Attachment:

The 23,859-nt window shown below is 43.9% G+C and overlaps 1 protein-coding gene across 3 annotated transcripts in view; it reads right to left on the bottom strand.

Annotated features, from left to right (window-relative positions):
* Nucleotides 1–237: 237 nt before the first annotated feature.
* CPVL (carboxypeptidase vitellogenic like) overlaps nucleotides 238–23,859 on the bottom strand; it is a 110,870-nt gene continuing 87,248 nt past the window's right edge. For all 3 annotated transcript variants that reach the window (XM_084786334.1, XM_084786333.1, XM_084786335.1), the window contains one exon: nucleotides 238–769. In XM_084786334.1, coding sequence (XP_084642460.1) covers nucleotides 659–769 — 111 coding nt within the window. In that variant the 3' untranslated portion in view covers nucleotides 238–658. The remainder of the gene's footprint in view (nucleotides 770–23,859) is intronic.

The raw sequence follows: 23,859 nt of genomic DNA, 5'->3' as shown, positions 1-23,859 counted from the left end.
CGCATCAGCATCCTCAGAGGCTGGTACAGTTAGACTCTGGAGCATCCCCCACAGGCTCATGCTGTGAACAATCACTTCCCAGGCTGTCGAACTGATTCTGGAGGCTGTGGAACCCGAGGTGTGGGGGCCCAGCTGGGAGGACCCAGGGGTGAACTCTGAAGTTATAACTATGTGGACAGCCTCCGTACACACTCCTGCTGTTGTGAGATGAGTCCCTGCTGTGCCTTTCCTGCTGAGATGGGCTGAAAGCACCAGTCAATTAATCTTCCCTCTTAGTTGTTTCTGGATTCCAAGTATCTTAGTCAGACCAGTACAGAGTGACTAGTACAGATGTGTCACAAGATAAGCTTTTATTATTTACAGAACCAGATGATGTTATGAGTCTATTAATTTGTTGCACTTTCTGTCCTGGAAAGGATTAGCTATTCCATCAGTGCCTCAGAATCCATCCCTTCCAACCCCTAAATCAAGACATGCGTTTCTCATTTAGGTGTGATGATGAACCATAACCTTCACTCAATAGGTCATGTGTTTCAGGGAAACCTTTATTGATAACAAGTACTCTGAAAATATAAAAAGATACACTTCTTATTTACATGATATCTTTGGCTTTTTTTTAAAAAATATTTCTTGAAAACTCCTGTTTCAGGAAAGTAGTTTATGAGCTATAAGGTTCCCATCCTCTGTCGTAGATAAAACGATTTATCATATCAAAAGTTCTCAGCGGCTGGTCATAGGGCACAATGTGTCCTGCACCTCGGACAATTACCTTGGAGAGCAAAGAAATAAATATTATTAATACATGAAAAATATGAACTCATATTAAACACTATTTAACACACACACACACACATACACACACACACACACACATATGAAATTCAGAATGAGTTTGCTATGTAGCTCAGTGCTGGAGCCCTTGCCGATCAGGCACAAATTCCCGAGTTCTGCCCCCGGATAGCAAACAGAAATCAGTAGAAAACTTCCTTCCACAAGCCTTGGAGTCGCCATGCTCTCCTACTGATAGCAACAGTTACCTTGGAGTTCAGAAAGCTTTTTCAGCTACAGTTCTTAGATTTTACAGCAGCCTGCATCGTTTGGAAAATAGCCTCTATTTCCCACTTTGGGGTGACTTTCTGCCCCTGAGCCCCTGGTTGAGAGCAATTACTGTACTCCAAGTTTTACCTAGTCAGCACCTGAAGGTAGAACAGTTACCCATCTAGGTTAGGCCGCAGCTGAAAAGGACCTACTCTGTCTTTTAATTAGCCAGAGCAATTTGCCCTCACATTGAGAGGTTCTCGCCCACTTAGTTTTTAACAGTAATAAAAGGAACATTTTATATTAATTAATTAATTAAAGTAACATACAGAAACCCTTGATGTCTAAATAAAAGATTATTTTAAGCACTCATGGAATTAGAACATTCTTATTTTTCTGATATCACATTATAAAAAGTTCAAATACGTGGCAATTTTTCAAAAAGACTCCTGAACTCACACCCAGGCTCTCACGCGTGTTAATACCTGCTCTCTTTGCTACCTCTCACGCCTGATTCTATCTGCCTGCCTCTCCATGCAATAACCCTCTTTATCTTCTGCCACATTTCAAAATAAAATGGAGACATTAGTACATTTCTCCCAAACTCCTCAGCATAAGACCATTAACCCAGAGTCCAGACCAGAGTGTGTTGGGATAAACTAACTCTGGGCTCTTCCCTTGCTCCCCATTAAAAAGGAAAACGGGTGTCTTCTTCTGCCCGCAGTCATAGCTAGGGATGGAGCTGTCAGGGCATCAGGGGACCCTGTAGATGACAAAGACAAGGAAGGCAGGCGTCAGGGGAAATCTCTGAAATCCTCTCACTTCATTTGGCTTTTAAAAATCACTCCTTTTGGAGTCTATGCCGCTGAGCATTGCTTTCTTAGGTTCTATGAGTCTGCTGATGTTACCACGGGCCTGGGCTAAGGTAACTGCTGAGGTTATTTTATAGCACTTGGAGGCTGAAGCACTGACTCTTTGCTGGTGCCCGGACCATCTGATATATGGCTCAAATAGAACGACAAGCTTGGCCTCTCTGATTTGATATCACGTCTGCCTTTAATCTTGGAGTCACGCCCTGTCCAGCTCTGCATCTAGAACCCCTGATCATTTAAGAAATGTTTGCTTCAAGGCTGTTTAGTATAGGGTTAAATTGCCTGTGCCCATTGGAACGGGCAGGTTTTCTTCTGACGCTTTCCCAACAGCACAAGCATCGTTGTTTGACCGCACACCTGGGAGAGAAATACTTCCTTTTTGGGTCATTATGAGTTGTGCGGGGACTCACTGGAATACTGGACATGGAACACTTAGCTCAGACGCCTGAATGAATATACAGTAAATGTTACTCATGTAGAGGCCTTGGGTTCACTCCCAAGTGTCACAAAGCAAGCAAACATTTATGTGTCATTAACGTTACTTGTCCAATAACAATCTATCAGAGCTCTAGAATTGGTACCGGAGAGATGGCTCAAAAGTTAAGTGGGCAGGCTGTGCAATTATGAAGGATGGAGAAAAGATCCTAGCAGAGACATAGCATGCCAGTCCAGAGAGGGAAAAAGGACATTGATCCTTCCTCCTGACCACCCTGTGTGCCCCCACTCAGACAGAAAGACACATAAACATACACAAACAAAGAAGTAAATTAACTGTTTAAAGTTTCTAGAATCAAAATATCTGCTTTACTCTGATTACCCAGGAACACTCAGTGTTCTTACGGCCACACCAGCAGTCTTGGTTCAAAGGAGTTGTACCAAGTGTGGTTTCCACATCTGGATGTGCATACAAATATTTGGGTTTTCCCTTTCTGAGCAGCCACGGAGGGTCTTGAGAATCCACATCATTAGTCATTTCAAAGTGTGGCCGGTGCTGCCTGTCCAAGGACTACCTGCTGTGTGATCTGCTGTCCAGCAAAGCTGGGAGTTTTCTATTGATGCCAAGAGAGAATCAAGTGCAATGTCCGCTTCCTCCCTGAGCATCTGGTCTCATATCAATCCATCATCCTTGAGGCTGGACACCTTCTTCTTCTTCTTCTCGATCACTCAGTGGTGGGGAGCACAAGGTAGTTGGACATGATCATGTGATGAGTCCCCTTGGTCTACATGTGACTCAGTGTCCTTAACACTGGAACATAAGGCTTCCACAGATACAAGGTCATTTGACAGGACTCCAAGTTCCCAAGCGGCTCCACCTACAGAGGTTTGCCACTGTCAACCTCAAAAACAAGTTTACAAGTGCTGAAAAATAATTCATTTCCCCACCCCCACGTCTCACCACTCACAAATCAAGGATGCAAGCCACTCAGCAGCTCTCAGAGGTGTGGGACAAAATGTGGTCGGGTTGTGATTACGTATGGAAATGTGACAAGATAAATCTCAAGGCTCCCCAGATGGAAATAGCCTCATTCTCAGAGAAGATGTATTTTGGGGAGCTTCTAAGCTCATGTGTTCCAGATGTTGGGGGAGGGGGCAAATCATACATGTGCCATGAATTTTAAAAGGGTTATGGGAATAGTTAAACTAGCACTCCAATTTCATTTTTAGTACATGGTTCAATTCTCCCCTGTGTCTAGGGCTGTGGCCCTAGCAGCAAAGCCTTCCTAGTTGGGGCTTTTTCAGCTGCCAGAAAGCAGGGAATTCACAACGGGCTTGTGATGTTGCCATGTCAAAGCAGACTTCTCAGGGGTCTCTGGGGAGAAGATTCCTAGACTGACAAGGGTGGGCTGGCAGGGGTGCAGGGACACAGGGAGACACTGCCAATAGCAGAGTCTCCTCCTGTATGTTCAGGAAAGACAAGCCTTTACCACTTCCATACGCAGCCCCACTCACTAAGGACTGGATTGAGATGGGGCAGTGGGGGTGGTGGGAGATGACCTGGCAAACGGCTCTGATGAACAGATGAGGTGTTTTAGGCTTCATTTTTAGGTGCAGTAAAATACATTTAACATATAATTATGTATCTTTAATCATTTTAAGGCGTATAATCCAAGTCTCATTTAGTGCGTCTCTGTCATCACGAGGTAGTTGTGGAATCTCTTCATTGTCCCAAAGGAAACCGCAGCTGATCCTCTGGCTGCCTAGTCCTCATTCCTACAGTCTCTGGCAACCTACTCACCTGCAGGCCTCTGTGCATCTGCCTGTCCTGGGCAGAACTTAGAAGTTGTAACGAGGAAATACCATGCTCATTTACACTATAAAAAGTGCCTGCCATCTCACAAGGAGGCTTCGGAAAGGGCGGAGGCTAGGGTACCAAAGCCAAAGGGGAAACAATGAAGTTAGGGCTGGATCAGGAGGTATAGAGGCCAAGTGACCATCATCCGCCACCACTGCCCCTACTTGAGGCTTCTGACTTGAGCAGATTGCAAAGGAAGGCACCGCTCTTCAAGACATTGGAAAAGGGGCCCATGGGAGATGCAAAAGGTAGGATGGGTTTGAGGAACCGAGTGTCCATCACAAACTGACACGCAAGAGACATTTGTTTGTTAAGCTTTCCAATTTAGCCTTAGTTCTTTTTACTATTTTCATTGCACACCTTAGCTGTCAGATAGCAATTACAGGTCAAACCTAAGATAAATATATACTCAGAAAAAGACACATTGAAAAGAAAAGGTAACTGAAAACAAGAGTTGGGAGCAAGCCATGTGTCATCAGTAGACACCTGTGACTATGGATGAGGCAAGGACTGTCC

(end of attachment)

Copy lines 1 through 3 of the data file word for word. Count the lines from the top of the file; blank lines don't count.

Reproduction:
The 23,859-nt window shown below is 43.9% G+C and overlaps 1 protein-coding gene across 3 annotated transcripts in view; it reads right to left on the bottom strand.

Annotated features, from left to right (window-relative positions):
* Nucleotides 1–237: 237 nt before the first annotated feature.